I have written many articles for Biff Bam Pop and on my own blog about my fabulously talented friend, Jeremiah Kipp. I have over the years reviewed many of his short films and films, but today’s post is about a film that is Jeremiah’s sixth feature where he is the sole writer-director…and let me tell you that Slapface is his masterpiece.
Review and Interview
Slapface is a horror story that wraps itself around a problem that many children are dealing with in today’s world…bullying. Slapface was originally a short film, but as a full feature which was written and directed by Kipp, we are pulled into the troubling world of monsters, both creature and human. It is a tale of sorrow, loss, and abuse…but there is also love that is found in the most unexpected place.
August Maturo plays the part of Lucas, a pre-teen boy living in a rundown house with his older brother, Tom (Mike Manning). Both parents are dead, and Tom is not prepared to play the father figure. He loves his little brother, but there is a mean streak in Tom, which he most likely acquired from the father. One wonders what their early childhood was like living under a tyrant when Tom plays a game of Slapface with Lucas every time that Lucas gets in trouble at school or with the police. Lucas is forced to sit there as Tom forcefully slaps the boy across the face, while encouraging Lucas to slap him back. It is painful to watch, but this is what children, who are victims of abuse, tend to do…imitate the abuser…even when said abuser is no longer alive. Tom really loves August, but he is overwhelmed with parenthood.
The only person who understands Lucas and tries to befriend and protect him is Anna (Libe Barer) a girl that Tom picked up in a bar. When Tom isn’t working on a construction site, he is at the local bar, which means that Lucas is left to the whim of a trio of female pre-teen bullies (Bianca D’Ambrosio, Chiara D’Ambrosio, and Mirabelle Lee) that stalk and harass Lucas every day after school. The only person who has any compassion for these orphaned boys at all is a police officer, Sheriff Thurston (Dan Hedaya).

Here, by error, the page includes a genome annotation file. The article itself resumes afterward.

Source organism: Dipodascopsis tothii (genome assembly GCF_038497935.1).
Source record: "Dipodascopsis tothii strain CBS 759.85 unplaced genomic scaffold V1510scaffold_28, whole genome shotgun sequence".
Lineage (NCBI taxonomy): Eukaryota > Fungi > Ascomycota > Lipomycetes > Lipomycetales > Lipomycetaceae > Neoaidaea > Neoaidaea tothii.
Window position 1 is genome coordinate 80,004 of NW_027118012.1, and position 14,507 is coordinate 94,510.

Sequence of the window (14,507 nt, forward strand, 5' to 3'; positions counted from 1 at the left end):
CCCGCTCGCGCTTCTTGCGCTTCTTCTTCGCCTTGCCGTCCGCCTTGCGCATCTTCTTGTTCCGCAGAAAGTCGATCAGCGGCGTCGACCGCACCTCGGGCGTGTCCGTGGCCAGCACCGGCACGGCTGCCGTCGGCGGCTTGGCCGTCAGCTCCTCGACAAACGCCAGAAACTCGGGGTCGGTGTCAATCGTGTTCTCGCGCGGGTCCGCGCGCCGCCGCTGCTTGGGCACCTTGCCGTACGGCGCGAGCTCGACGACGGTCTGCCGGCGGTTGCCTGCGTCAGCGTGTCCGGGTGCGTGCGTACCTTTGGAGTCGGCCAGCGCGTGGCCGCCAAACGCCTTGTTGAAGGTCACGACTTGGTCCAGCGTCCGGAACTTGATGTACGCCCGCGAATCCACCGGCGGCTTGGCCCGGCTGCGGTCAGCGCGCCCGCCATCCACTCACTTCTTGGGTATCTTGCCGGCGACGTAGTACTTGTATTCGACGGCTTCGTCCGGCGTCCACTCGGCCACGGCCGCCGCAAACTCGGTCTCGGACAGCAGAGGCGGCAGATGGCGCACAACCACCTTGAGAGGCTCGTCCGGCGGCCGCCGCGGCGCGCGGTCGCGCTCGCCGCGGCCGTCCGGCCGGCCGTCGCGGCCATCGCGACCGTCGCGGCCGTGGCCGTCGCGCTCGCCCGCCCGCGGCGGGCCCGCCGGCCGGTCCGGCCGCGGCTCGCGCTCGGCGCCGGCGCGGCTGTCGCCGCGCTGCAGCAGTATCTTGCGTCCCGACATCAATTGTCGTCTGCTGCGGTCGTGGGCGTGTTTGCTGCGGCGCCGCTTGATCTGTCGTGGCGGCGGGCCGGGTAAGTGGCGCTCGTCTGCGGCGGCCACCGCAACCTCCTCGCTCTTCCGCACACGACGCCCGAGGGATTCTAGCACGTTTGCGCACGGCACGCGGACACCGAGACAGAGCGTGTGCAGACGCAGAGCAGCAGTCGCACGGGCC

It isn’t surprising then for Lucas to seek compassion, companionship, and love from a creature who everyone else fears. There is rumored to be a witch named Virago (Lukas Hassel) who haunts an old, abandoned building and is known to kill parents of unfortunate abused children. The friendship with Virago has its downside, which comes to a climatic finale that will knock you off your seat. The film will be released on Shudder on February 3rd 2022…and now a few questions for Director Jeremiah Kipp
Gilbert: Jeremiah, I am a fan of all your work, but this film really touched me. What inspired you to write and direct Slapface?
Jeremiah Kipp: My favorite novel is Mary Shelley’s Frankenstein, and there is a powerful middle section in the book where the creature is outside a rural farmhouse imagining the lives of the people inside. Since I was a little kid growing up in the woods who frequently imagined monsters as my friends, I personalized that idea as a screenplay and incorporated elements of my grandfather’s life. His father played the game of slapface with him as a strange ritual, and he was bullied by three teenage girls, one of whom also made him her secret boyfriend. Real life informed this fantastical narrative and grounded it in something more than the supernatural. Child abuse is more terrifying than any monster. And once I switched the gender of the creature from a man to a woman and played off of fairy tale witch mythos, Slapface was born.